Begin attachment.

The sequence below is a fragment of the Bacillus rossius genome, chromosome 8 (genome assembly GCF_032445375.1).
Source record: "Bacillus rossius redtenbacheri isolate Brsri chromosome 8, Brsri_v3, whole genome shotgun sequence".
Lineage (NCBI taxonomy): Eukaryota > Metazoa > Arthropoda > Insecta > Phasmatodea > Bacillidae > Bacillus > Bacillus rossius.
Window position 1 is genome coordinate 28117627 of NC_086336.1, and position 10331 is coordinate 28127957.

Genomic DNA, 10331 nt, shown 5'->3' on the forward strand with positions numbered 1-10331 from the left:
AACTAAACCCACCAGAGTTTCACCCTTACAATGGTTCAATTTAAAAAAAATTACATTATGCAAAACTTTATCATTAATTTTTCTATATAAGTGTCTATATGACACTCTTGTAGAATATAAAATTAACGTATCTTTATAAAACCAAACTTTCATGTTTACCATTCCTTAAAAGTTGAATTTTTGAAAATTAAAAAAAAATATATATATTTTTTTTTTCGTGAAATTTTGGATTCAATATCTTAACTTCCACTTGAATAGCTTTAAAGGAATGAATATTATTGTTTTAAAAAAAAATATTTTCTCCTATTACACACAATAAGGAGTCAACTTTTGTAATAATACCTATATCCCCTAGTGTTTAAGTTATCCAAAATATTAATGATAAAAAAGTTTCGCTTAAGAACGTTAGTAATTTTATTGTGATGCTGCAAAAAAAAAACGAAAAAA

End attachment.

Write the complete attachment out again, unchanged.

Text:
The sequence below is a fragment of the Bacillus rossius genome, chromosome 8 (genome assembly GCF_032445375.1).
Source record: "Bacillus rossius redtenbacheri isolate Brsri chromosome 8, Brsri_v3, whole genome shotgun sequence".
Lineage (NCBI taxonomy): Eukaryota > Metazoa > Arthropoda > Insecta > Phasmatodea > Bacillidae > Bacillus > Bacillus rossius.
Window position 1 is genome coordinate 28117627 of NC_086336.1, and position 10331 is coordinate 28127957.

Genomic DNA, 10331 nt, shown 5'->3' on the forward strand with positions numbered 1-10331 from the left:
AACTAAACCCACCAGAGTTTCACCCTTACAATGGTTCAATTTAAAAAAAATTACATTATGCAAAACTTTATCATTAATTTTTCTATATAAGTGTCTATATGACACTCTTGTAGAATATAAAATTAACGTATCTTTATAAAACCAAACTTTCATGTTTACCATTCCTTAAAAGTTGAATTTTTGAAAATTAAAAAAAAATATATATATTTTTTTTTTCGTGAAATTTTGGATTCAATATCTTAACTTCCACTTGAATAGCTTTAAAGGAATGAATATTATTGTTTTAAAAAAAAATATTTTCTCCTATTACACACAATAAGGAGTCAACTTTTGTAATAATACCTATATCCCCTAGTGTTTAAGTTATCCAAAATATTAATGATAAAAAAGTTTCGCTTAAGAACGTTAGTAATTTTATTGTGATGCTGCAAAAAAAAAACGAAAAAA